Saturday, June 18, 2011
Whilst Picking Berries
Often the most mundane of tasks can reveal our silliest neurosis. I have a peculiar pastime of applying practically Socialist principle to everyday tasks. Choosing to do laundry loads based on which pile has been waiting the longest. Rotating cups in the cupboard so that the glasses toward the front aren't shown favoritism. I have been doing this since childhood.
Today with a large pail, inhaling the swampy fumes of the great outdoors, I once again proved that reason cannot conquer a determined charitable soul. Even when the objects of one's charity have no skill for appreciation.
A summer ritual I perform out of cheapness and the romantic sensibility that I should have been born on the fair fields of virgin America long before planes, trains and steamboats buzzed from sea to shining sea. (However this is a neurosis to be addressed on a later day.)
My "fairness" factor always rears it's crackpot head on such occasions. Something as straightforward as plucking fruit off of a bush evolves into even more than a fanciful romp through time. It becomes a rescue mission.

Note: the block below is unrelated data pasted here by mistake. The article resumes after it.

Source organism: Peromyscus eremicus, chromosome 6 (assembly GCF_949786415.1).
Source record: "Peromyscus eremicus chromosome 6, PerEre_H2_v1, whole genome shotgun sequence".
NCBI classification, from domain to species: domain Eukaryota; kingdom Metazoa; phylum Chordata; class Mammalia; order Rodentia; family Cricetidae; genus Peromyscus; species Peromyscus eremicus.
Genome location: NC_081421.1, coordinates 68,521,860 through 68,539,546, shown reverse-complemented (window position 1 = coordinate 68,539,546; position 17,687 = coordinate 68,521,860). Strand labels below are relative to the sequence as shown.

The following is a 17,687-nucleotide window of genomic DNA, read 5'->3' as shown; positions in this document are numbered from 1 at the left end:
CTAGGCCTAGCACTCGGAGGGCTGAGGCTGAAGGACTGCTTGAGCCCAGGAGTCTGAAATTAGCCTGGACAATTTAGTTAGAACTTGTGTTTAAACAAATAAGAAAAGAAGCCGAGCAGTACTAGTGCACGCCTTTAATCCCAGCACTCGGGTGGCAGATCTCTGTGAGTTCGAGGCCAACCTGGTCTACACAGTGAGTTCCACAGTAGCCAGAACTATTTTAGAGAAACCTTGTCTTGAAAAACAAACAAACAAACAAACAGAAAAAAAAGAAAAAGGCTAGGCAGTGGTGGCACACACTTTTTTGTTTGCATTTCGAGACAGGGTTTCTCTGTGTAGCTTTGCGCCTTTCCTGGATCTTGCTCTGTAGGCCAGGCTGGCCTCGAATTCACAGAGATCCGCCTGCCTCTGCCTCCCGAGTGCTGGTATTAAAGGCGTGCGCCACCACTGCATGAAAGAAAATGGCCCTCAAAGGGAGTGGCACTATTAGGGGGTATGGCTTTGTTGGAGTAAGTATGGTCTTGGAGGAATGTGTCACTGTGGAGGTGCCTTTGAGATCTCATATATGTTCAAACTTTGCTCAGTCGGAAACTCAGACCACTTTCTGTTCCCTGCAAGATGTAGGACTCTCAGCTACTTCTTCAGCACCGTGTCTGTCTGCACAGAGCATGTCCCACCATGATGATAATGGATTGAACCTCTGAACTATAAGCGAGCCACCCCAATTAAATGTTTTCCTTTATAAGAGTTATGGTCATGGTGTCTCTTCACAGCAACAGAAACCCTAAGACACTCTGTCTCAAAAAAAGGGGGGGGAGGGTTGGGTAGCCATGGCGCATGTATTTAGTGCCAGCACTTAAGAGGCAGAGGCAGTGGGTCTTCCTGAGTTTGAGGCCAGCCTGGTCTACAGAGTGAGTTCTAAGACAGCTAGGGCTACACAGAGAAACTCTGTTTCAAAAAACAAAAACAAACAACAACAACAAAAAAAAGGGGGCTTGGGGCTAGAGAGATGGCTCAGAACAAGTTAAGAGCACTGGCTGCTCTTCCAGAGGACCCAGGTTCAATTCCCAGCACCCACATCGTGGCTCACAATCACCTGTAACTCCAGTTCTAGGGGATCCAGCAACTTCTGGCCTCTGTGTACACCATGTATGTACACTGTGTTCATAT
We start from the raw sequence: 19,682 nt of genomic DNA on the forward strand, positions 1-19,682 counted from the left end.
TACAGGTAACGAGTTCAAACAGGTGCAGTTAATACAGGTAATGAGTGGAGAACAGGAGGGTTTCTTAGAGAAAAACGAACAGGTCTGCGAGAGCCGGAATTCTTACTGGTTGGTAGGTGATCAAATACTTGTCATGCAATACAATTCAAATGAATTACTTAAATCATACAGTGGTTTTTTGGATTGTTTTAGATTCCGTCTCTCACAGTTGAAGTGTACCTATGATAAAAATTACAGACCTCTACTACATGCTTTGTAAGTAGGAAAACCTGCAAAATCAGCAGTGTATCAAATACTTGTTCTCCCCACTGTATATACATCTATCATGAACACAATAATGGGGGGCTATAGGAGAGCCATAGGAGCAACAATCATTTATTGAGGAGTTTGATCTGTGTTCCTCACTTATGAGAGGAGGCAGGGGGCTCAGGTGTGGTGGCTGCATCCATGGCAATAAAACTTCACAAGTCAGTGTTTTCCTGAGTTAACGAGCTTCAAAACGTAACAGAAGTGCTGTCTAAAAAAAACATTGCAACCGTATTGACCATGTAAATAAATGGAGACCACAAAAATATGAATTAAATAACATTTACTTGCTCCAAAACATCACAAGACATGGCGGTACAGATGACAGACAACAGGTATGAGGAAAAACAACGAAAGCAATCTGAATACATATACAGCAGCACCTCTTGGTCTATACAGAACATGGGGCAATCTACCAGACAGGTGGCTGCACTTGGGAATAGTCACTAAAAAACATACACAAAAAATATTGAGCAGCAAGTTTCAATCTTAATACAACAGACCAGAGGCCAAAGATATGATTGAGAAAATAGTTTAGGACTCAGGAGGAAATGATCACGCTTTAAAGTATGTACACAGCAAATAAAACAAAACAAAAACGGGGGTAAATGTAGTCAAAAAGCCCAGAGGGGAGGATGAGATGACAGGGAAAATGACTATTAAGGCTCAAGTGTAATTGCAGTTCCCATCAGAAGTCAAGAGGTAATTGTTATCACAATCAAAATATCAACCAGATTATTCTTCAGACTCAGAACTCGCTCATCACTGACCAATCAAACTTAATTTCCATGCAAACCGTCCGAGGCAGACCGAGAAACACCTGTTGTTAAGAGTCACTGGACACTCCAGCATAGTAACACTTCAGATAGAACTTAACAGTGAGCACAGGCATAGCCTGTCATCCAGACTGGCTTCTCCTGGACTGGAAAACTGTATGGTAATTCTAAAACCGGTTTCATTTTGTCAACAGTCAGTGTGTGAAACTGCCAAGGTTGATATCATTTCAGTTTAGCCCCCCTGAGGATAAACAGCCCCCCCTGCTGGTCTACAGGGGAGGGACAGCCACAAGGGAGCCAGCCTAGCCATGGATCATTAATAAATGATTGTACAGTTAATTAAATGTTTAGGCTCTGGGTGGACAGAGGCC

You can be certain that you have a drastically overdeveloped sense of justice when while berry picking you deliberately avoid the surface fruit in order to seek out the overlooked berries buried deep inside the bushes just to be fair.
This is what I do. I pick the forgotten ones. The lonesome ones. The marginalized beauties clustered out of plain sight.
Those of you who might have seen a half eaten woman struggling inside the arms of a six foot four shrub at Adam's Farm today...yes...that was me. It was all for the love of berries. AND equal employment opportunities. Even those hard to reach ones deserve a shot to be savored in a pie or a muffin or a smoothie. Berries have feelings too.
So I do a rare style of gymnastics in order to gather the obscurest of blueberries. Passersby must cock their heads in puzzlement to see a grown woman entrenched inside a plant when there are clearly so many worthy blueberries sitting right there on the surface. Of course I am only assuming they cock their heads. I can't see anything apart from foliage from where I'm standing. This really isn't a problem, though.
I just can't bear the thought of all those hidden gems withering up and rotting in the mud because no one noticed them. No one thought they were worth the work. I will work for them. They are worth it to me.
Now before you think I am a few berries short of a turnover, my sense of blueberry justice only extends to the plumpest and juiciest of blueberries lurking in the bowels of the bush. As much as i hate to admit it, I have no compassion for the shriveled, the small or the tart. I do feel sorry for them. But not sorry enough to plop them in my pail.
Perhaps this makes me hypocritical, this overt prejudice. It does cause me alarm when I sit to contemplate it. Yet when all is said and done it is comforting to know that while portions of my personality can cause the line of reason to be thoroughly blurred, I still have my limits.